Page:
I have two hoops: one is 5'5 --as wide as I am tall, and weighs about 7 lbs. My other one is smaller--about 3'5, and weighs mabye a pound, if that. The big one was the one I learned on. I had never hooped before, so my body was not familiar with the motion. It reminded me of when I was learning to ride a bike or waterski--i was SURE something must be wrong with me, because I JUST COULDN'T GET IT!!! But then one day I tried this big hoop which seemed suddenly easy by comparison and I couldnt' get enough of it. I discovered over time that the big one is like lifting weights with your torso. It tones EVERYTHING from the chest down. I could even feel it in my FEET. I got smaller very quickly that summer! The smaller hoop requires a much faster movement, and is a good cardio workout, thus burning calories like an incinerator! Between the two of them, I hope to be in MUCH better shape by spring!
Aside from that, I'm painting like mad, as usual, and I've been making a little jewelry. I'll be posting some pieces here when I get the photos taken.....

Happy days to all~~ Diane Marie

Wednesday, January 7, 2009

In the Woods

I have been snowshoeing every day, and have been amazed at how different things are from day to day in the woods. The snow changes with the temperature and humitidy, and some days my snowshoes make a lot of noise, and some days I can barely hear a sound (except my pounding heart). The light is always different, some days there is a weak sun peeking through--like yesterday--some days it is blindingly bright, and I need sunglasses, which fog or even FROST over. The sky is as blue as anything you can imagine on those days--like that elusive shade of beach glass we all look for, but almost never find. On far too many days for my comfort, there are grey skies, which do nothing good for my energy or mood, but often bring fresh snow.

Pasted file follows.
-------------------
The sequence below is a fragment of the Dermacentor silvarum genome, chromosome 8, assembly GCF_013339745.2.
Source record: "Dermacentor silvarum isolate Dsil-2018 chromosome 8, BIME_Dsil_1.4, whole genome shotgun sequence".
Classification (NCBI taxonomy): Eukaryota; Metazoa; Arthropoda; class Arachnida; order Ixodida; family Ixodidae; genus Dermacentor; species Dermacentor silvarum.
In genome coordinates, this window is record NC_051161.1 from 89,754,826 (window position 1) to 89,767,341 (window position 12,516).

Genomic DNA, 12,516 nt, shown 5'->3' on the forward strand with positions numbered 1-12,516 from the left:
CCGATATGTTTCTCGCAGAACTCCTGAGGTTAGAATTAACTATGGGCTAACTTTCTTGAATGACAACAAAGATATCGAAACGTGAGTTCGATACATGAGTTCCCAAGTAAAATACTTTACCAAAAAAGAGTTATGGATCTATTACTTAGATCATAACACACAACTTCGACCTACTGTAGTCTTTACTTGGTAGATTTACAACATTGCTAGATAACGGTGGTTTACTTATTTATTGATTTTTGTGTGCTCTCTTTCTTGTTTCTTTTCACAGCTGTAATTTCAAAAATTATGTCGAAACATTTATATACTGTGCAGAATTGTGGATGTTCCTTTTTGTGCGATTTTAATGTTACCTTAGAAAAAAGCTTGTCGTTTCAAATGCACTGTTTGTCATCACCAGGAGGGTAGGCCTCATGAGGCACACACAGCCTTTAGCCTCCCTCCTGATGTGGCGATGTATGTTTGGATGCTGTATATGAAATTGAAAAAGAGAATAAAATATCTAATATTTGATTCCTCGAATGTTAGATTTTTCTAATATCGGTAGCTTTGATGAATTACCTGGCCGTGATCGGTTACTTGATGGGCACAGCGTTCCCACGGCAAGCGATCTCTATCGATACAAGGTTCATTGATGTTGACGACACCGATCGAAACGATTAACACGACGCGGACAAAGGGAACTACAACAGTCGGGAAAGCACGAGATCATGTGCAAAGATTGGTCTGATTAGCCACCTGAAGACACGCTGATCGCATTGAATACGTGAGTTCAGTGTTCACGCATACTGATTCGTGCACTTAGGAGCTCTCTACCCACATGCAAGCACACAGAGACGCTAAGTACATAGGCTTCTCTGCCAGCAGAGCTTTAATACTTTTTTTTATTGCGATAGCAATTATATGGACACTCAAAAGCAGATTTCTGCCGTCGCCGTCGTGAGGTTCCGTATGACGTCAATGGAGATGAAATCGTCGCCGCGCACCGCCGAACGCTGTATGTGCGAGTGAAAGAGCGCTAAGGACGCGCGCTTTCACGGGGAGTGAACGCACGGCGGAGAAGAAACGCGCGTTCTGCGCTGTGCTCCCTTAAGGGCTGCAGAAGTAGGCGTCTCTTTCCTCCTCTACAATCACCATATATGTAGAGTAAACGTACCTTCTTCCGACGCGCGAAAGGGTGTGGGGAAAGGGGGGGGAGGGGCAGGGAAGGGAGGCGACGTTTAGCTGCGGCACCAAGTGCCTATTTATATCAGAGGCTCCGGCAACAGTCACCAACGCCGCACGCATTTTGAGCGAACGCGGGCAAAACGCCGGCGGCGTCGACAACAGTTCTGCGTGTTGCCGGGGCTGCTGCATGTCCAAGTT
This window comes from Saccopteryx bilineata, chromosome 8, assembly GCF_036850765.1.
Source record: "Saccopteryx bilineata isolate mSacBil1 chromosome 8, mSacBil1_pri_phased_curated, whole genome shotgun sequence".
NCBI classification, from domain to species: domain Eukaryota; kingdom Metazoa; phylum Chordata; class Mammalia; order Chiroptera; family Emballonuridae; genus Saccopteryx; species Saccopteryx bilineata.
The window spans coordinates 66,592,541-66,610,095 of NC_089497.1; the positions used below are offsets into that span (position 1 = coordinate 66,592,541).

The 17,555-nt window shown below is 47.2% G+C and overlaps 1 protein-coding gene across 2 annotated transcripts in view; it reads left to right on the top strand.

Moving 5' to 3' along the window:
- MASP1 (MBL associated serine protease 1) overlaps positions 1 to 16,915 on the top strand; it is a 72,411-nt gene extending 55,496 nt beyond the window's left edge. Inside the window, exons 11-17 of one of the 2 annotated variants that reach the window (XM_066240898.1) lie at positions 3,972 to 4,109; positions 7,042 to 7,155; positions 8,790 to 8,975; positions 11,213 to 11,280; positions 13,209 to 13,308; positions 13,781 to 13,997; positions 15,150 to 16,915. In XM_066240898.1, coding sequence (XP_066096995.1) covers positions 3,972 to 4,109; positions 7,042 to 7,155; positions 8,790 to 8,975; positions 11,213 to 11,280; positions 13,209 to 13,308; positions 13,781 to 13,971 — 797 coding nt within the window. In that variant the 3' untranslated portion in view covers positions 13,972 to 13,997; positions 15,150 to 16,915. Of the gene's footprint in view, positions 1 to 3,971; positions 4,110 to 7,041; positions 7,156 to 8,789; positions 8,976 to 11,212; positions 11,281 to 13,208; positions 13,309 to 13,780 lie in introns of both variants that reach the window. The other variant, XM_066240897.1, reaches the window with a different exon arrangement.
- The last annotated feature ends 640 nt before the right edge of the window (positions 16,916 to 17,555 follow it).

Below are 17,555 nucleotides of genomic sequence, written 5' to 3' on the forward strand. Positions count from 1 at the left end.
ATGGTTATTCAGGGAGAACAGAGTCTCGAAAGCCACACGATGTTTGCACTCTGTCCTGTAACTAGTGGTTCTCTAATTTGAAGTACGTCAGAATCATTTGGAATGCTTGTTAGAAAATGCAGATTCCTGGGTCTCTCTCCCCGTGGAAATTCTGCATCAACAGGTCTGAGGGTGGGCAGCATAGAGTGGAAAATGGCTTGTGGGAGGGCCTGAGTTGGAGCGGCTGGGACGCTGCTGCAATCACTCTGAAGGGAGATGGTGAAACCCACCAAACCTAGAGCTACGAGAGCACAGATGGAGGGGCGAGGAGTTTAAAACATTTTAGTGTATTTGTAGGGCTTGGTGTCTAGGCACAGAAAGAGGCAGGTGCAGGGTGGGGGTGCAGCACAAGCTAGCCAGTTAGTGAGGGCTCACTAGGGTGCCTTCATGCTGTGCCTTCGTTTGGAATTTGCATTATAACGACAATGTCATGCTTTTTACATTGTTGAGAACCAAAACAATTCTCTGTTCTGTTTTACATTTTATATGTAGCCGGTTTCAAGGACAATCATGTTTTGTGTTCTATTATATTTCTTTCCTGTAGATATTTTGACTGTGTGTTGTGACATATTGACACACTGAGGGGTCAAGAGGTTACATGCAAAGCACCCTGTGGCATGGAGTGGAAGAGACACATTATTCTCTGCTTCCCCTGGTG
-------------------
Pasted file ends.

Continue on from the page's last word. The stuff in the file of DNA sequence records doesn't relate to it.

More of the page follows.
Every day, there are stories, written in the snow. A woodpecker hammers away at a dead poplar, leaving a pile of sawdust at the base that makes me look up in search of the mess-maker. In February, the Piliated woodpecker begins to drum on these trees, trying to attract a mate. The sound is a loud and distinctive drumming sound, in a variety of pitches, depending on the tree, and it can be heard for MILES.

Tracks are fun to look for, obviously, and there are lots to be seen. In powder, they aren't all that distinctive, so it's hard sometimes to tell whose trail I'm meeting. Mostly it's deer, squirrels and mice--field mice and jumpers, which leave very different trails. I usually run across a weasel trail as well--fantastic HUNTERS of mice!

Lately, I have seen the tracks of what might be snowshoe rabbits (or perhaps fishers.) We generally don't HAVE rabbits here BECAUSE of the fishers, but I have seen a couple of them over the years.

I often see the trail of the coyote whose territory this is. He was my dog's boyfriend for years--he often sang to her under the window in the moonlight, and I call him "Romeote". The first time he came, he sang on the front steps of the bus where we lived--he, on one side of the door glass, and she on the other!

Yesterday, I took one of my trails I hadn't been on in a few days; it had snowed since then. Twice, Romeote's trail crossed my previous tracks, and both times he MARKED the spot with urine, just as he had when my dog was alive, and hitting the trails with me! She always looked for those spots, and marked them in return, when she found them. I was pleased to see he had greeted me. It helped me to feel she still makes the rounds with me in spirit.